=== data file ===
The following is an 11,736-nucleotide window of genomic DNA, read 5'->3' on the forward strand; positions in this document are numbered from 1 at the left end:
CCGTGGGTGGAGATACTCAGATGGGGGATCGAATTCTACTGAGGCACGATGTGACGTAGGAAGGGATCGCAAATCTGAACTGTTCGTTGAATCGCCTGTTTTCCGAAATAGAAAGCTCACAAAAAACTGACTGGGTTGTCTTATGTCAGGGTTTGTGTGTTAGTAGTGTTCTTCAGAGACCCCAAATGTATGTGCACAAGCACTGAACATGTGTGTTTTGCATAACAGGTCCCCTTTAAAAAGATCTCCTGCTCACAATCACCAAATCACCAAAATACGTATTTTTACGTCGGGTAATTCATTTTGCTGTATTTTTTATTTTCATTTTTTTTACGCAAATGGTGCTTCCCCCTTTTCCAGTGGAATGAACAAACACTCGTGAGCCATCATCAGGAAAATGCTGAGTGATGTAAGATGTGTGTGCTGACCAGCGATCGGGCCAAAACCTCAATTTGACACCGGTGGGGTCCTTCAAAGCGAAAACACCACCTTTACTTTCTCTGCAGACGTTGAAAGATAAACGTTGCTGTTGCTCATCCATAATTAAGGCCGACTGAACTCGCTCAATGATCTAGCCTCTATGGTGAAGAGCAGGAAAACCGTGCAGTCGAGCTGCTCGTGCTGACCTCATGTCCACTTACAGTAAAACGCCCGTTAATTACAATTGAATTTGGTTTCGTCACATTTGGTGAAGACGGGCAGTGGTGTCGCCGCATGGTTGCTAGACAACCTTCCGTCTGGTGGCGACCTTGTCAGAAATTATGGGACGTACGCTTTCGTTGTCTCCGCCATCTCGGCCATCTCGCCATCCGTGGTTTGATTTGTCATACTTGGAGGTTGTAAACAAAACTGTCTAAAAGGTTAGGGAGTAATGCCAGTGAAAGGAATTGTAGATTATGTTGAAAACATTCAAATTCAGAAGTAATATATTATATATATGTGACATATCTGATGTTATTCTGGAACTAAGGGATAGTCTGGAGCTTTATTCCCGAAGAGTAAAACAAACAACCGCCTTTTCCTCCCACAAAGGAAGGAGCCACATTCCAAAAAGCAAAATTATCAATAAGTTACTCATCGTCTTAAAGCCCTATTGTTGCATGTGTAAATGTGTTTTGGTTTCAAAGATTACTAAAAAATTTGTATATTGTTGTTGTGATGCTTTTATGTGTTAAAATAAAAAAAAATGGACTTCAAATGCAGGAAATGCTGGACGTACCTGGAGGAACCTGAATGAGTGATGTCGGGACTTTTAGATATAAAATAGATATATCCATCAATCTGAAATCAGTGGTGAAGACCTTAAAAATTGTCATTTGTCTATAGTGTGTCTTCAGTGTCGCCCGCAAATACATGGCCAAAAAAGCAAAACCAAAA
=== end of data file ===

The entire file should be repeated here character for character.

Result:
The following is an 11,736-nucleotide window of genomic DNA, read 5'->3' on the forward strand; positions in this document are numbered from 1 at the left end:
CCGTGGGTGGAGATACTCAGATGGGGGATCGAATTCTACTGAGGCACGATGTGACGTAGGAAGGGATCGCAAATCTGAACTGTTCGTTGAATCGCCTGTTTTCCGAAATAGAAAGCTCACAAAAAACTGACTGGGTTGTCTTATGTCAGGGTTTGTGTGTTAGTAGTGTTCTTCAGAGACCCCAAATGTATGTGCACAAGCACTGAACATGTGTGTTTTGCATAACAGGTCCCCTTTAAAAAGATCTCCTGCTCACAATCACCAAATCACCAAAATACGTATTTTTACGTCGGGTAATTCATTTTGCTGTATTTTTTATTTTCATTTTTTTTACGCAAATGGTGCTTCCCCCTTTTCCAGTGGAATGAACAAACACTCGTGAGCCATCATCAGGAAAATGCTGAGTGATGTAAGATGTGTGTGCTGACCAGCGATCGGGCCAAAACCTCAATTTGACACCGGTGGGGTCCTTCAAAGCGAAAACACCACCTTTACTTTCTCTGCAGACGTTGAAAGATAAACGTTGCTGTTGCTCATCCATAATTAAGGCCGACTGAACTCGCTCAATGATCTAGCCTCTATGGTGAAGAGCAGGAAAACCGTGCAGTCGAGCTGCTCGTGCTGACCTCATGTCCACTTACAGTAAAACGCCCGTTAATTACAATTGAATTTGGTTTCGTCACATTTGGTGAAGACGGGCAGTGGTGTCGCCGCATGGTTGCTAGACAACCTTCCGTCTGGTGGCGACCTTGTCAGAAATTATGGGACGTACGCTTTCGTTGTCTCCGCCATCTCGGCCATCTCGCCATCCGTGGTTTGATTTGTCATACTTGGAGGTTGTAAACAAAACTGTCTAAAAGGTTAGGGAGTAATGCCAGTGAAAGGAATTGTAGATTATGTTGAAAACATTCAAATTCAGAAGTAATATATTATATATATGTGACATATCTGATGTTATTCTGGAACTAAGGGATAGTCTGGAGCTTTATTCCCGAAGAGTAAAACAAACAACCGCCTTTTCCTCCCACAAAGGAAGGAGCCACATTCCAAAAAGCAAAATTATCAATAAGTTACTCATCGTCTTAAAGCCCTATTGTTGCATGTGTAAATGTGTTTTGGTTTCAAAGATTACTAAAAAATTTGTATATTGTTGTTGTGATGCTTTTATGTGTTAAAATAAAAAAAAATGGACTTCAAATGCAGGAAATGCTGGACGTACCTGGAGGAACCTGAATGAGTGATGTCGGGACTTTTAGATATAAAATAGATATATCCATCAATCTGAAATCAGTGGTGAAGACCTTAAAAATTGTCATTTGTCTATAGTGTGTCTTCAGTGTCGCCCGCAAATACATGGCCAAAAAAGCAAAACCAAAA